How to become an actuary
It takes on average between three and six years to qualify as an actuary, but the rewards are well worth the effort. Most actuaries start their training once they graduate, but the information below also applies to people entering from another career.
Step 1 - Take an A-Level or a Higher in maths or an equivalent
You'll definitely need this to become an actuary. But it's worth noting that whatever you eventually decide to do, taking maths will broaden your career options.
Step 2 - Get a good degree
For most actuarial employers, a 2.1 or better is essential. Any subject is acceptable, but employers prefer candidates with numerate degrees such as actuarial science, maths, stats, economics, engineering, chemistry or physics.
We have links with universites with accreditation or exemption agreements, do you want to find out more?
Step 3 - Find a trainee position
Join an actuarial firm and develop your skills while you qualify. Your careers adviser can help, and you can download a Directory of actuarial employers offering work experience or graduate trainee positions, or visit the actuaries pages of the Inside Careers website. There is no age limit for joining the profession. If you're interested in changing from another career or profession, we usually recommend you undertake one or two of our examinations independently, to assess your skills. Your experience in your current career may be valuable to an actuarial firm, and you may wish to contact actuarial employers directly to discuss your potential.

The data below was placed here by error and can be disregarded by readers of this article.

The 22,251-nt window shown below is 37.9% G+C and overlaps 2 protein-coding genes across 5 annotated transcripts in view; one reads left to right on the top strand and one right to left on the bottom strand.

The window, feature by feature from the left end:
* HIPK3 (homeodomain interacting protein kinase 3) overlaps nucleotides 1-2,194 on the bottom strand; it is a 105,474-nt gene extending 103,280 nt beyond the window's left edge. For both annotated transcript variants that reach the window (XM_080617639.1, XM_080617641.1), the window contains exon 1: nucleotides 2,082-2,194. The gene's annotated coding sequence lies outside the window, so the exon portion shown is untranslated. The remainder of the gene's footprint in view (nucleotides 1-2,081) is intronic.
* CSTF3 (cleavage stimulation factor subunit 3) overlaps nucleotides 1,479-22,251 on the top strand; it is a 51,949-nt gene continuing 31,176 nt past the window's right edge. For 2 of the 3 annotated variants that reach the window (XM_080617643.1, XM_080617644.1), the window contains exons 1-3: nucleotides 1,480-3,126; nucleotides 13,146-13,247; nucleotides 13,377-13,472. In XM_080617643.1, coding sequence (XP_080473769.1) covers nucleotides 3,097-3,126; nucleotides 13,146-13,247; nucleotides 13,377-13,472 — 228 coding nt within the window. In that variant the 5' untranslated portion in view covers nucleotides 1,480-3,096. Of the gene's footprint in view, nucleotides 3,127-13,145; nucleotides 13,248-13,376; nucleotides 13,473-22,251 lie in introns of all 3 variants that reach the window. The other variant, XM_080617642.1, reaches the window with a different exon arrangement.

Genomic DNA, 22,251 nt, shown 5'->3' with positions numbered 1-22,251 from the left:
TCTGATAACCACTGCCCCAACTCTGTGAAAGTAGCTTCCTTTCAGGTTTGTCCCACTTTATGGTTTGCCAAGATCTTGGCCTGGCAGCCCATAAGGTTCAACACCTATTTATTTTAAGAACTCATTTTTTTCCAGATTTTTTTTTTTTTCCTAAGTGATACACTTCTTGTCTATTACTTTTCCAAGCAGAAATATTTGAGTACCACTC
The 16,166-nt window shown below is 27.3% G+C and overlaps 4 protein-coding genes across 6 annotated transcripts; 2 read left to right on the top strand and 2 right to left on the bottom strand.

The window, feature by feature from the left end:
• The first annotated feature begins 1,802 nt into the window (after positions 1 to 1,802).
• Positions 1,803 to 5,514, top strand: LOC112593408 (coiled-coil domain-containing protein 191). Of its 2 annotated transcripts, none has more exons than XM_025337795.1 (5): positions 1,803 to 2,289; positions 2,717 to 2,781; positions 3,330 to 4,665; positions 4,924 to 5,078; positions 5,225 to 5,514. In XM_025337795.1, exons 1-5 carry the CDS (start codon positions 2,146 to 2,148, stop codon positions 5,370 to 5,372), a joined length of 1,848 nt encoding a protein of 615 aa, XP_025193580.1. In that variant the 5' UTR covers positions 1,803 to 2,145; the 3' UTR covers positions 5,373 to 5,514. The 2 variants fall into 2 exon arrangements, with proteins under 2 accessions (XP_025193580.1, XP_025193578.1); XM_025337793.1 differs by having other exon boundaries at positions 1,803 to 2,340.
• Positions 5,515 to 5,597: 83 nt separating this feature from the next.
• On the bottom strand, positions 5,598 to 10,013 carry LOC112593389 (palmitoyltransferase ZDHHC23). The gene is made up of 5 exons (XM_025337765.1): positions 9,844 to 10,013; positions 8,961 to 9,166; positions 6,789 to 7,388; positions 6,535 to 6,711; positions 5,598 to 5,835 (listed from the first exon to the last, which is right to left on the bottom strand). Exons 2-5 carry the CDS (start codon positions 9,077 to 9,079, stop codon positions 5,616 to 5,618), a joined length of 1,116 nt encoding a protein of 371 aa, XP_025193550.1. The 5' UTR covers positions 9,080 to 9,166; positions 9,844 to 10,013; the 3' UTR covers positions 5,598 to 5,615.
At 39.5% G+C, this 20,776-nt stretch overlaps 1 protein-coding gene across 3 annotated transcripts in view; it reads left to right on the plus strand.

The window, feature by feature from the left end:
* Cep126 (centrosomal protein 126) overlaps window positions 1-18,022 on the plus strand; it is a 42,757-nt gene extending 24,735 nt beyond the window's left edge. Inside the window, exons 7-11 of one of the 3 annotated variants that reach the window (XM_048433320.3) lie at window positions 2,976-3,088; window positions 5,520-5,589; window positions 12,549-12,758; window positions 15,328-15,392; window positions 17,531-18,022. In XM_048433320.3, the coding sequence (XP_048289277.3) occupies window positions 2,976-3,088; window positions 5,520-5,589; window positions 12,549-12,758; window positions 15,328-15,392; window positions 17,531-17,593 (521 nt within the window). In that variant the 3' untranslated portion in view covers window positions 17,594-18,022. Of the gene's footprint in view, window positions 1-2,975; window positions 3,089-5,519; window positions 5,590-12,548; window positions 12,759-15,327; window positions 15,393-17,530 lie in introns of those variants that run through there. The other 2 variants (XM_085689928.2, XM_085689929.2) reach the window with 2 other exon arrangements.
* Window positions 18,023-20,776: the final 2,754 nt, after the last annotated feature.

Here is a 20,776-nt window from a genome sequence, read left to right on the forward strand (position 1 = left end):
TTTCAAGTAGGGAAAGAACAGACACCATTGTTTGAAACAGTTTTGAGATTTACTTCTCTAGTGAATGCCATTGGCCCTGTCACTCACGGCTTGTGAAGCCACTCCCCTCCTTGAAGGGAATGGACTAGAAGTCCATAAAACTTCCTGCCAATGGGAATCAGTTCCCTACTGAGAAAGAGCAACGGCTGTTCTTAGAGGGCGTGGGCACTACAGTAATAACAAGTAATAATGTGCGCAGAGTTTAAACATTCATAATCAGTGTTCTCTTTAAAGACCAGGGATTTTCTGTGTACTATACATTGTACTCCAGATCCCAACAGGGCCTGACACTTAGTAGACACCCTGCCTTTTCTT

Step 4 - Register as an actuarial student and gain your qualifications
To become an Associate or Fellow of the Institute and Faculty of Actuaries you must pass our examinations, or be granted exemption from them, and also attain a satisfactory level of work-based skills. This usually takes between three and six years. You study by distance learning, and many employers offer support for study, some offering paid study leave during your training. In the Students section of this website you can learn all about the qualifications you need to enter the profession, how and when to apply for student membership, and you can download and complete an application form. Our qualifications shows you what exams you need in order to qualify as an Associate or Fellow of the Profession. The Student Handbook is a helpful resource in outlining the route through the exams we recommend.
Step 5 - Enjoy a job anywhere in the world
Within the actuarial profession there are many different and exciting career paths, and once you're qualified, your skills can take you anywhere. Some actuaries specialise in technical research, while others may focus more on commercial activities. Most go on to be practising specialists in one of the traditional financial fields, with many becoming senior managers in insurance companies or firms of consultants.